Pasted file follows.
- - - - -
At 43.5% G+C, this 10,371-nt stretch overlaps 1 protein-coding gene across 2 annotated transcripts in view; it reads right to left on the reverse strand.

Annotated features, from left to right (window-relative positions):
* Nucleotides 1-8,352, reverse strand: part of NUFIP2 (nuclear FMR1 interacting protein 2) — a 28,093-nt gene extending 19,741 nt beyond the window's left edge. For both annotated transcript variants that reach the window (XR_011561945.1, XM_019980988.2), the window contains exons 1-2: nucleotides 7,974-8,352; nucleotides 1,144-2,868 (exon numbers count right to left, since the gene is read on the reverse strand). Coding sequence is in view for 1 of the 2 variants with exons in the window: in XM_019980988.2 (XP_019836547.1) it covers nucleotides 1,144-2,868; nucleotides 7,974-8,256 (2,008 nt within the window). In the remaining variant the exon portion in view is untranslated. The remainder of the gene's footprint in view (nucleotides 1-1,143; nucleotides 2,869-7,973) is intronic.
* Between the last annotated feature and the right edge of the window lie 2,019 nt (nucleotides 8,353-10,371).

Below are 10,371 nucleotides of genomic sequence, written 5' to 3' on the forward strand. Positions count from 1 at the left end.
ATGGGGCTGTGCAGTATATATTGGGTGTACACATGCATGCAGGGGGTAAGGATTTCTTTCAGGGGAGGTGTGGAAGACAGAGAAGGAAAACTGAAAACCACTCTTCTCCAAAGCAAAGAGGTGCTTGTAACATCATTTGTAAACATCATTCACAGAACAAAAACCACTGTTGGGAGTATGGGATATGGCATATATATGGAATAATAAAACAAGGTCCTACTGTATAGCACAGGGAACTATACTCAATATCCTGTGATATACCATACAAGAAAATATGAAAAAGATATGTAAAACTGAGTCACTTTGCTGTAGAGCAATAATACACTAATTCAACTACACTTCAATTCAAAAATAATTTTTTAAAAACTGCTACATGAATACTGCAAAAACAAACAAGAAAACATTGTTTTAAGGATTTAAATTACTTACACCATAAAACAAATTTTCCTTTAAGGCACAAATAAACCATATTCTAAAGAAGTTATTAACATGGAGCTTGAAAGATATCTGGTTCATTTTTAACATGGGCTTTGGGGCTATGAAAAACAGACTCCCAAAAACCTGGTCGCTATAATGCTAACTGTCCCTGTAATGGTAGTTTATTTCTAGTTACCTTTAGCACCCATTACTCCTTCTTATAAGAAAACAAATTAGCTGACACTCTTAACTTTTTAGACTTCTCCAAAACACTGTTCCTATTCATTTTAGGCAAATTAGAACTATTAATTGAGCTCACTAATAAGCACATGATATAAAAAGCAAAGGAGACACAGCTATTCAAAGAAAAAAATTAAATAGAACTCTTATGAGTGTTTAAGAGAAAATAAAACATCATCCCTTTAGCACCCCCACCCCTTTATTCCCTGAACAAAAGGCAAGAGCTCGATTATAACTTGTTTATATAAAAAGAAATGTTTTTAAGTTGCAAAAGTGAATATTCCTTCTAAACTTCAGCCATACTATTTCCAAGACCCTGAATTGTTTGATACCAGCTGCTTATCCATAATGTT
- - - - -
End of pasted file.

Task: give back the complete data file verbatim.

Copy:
At 43.5% G+C, this 10,371-nt stretch overlaps 1 protein-coding gene across 2 annotated transcripts in view; it reads right to left on the reverse strand.

Annotated features, from left to right (window-relative positions):
* Nucleotides 1-8,352, reverse strand: part of NUFIP2 (nuclear FMR1 interacting protein 2) — a 28,093-nt gene extending 19,741 nt beyond the window's left edge. For both annotated transcript variants that reach the window (XR_011561945.1, XM_019980988.2), the window contains exons 1-2: nucleotides 7,974-8,352; nucleotides 1,144-2,868 (exon numbers count right to left, since the gene is read on the reverse strand). Coding sequence is in view for 1 of the 2 variants with exons in the window: in XM_019980988.2 (XP_019836547.1) it covers nucleotides 1,144-2,868; nucleotides 7,974-8,256 (2,008 nt within the window). In the remaining variant the exon portion in view is untranslated. The remainder of the gene's footprint in view (nucleotides 1-1,143; nucleotides 2,869-7,973) is intronic.
* Between the last annotated feature and the right edge of the window lie 2,019 nt (nucleotides 8,353-10,371).

Below are 10,371 nucleotides of genomic sequence, written 5' to 3' on the forward strand. Positions count from 1 at the left end.
ATGGGGCTGTGCAGTATATATTGGGTGTACACATGCATGCAGGGGGTAAGGATTTCTTTCAGGGGAGGTGTGGAAGACAGAGAAGGAAAACTGAAAACCACTCTTCTCCAAAGCAAAGAGGTGCTTGTAACATCATTTGTAAACATCATTCACAGAACAAAAACCACTGTTGGGAGTATGGGATATGGCATATATATGGAATAATAAAACAAGGTCCTACTGTATAGCACAGGGAACTATACTCAATATCCTGTGATATACCATACAAGAAAATATGAAAAAGATATGTAAAACTGAGTCACTTTGCTGTAGAGCAATAATACACTAATTCAACTACACTTCAATTCAAAAATAATTTTTTAAAAACTGCTACATGAATACTGCAAAAACAAACAAGAAAACATTGTTTTAAGGATTTAAATTACTTACACCATAAAACAAATTTTCCTTTAAGGCACAAATAAACCATATTCTAAAGAAGTTATTAACATGGAGCTTGAAAGATATCTGGTTCATTTTTAACATGGGCTTTGGGGCTATGAAAAACAGACTCCCAAAAACCTGGTCGCTATAATGCTAACTGTCCCTGTAATGGTAGTTTATTTCTAGTTACCTTTAGCACCCATTACTCCTTCTTATAAGAAAACAAATTAGCTGACACTCTTAACTTTTTAGACTTCTCCAAAACACTGTTCCTATTCATTTTAGGCAAATTAGAACTATTAATTGAGCTCACTAATAAGCACATGATATAAAAAGCAAAGGAGACACAGCTATTCAAAGAAAAAAATTAAATAGAACTCTTATGAGTGTTTAAGAGAAAATAAAACATCATCCCTTTAGCACCCCCACCCCTTTATTCCCTGAACAAAAGGCAAGAGCTCGATTATAACTTGTTTATATAAAAAGAAATGTTTTTAAGTTGCAAAAGTGAATATTCCTTCTAAACTTCAGCCATACTATTTCCAAGACCCTGAATTGTTTGATACCAGCTGCTTATCCATAATGTT